Whenever I start talking about how things ought to be, instead of how they are, I make people uncomfortable. And since I do this often, people are usually uncomfortable around me. Example: this morning.
I was discussing education with a co-worker who has a child. I was asking why schools spend more time and effort on the under performing kids than they do on the average and exceptional kids? In the ideal world, they would all be challenged. Yes, its harder to challenge a kid with a learning disability than an average kid. But its also much harder to challenge a gifted kid than an average one. And yet we spend all this time, money and effort on the “dumb” kids and next to nothing on the “talented” ones. I stated the obvious fact that this is silly. All the children should be equally challenged. Whether they’re the next greeter at WalMart or the next Einstein, they deserve to be challenged. Its only through challenge that a kid will find his/her potential.
Now, these kind of rants come naturally to me. They seem incredibly obvious so I don’t feel nervous talking about them with people. Yet people get really uncomfortable when I do. Why? Of course I have a theory.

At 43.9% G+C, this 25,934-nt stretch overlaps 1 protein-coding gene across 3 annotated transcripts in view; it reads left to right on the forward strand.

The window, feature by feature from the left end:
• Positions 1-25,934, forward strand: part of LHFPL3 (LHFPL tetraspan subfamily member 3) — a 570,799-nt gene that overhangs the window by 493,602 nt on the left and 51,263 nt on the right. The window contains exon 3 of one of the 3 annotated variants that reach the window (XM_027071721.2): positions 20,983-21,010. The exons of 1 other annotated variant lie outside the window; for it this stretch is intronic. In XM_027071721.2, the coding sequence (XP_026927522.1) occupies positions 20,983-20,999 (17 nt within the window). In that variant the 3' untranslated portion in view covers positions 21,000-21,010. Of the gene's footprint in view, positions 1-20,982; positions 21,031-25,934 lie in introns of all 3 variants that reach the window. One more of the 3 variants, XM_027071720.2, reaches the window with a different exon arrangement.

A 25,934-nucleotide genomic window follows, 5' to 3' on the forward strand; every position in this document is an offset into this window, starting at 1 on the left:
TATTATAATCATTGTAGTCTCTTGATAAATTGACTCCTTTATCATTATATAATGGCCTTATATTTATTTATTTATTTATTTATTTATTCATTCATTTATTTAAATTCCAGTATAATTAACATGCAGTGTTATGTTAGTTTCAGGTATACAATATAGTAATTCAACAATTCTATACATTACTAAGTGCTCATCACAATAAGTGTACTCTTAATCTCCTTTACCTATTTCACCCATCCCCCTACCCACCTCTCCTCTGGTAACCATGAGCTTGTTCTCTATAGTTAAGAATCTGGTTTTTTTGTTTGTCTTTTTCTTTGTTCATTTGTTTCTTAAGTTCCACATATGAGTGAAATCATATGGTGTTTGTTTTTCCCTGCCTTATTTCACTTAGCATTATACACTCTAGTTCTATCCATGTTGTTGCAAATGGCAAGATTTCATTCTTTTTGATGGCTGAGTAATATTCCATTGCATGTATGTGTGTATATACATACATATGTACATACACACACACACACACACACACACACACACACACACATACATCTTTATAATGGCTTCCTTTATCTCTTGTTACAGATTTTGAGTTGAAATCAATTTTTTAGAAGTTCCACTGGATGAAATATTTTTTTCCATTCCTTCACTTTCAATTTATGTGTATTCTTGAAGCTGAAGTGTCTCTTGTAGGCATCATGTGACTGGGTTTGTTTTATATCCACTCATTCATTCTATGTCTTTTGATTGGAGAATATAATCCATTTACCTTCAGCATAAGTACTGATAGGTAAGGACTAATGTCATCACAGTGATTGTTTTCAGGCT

We’ve been programmed to think that certain things are ok, and certain things are not. You are trained to feel good about the “accepted” things and feel bad when anyone suggests something that isn’t on the accepted list. In this particular case, we’ve been programmed to think that we should all bend over backwards for the under performing kids. And those “gifted” folks can fend for themselves, they’ve already been blessed and all. Anyone who suggests otherwise must be somehow strange, twisted, odd… me.
This is bullshit. Every kid should be challenged to the best of their ability, whatever that is. Each child should be treated equally. Telling smart kids to fend for themselves because they’re already smart is criminal. If this makes you feel uncomfortable, then you’re part of the problem.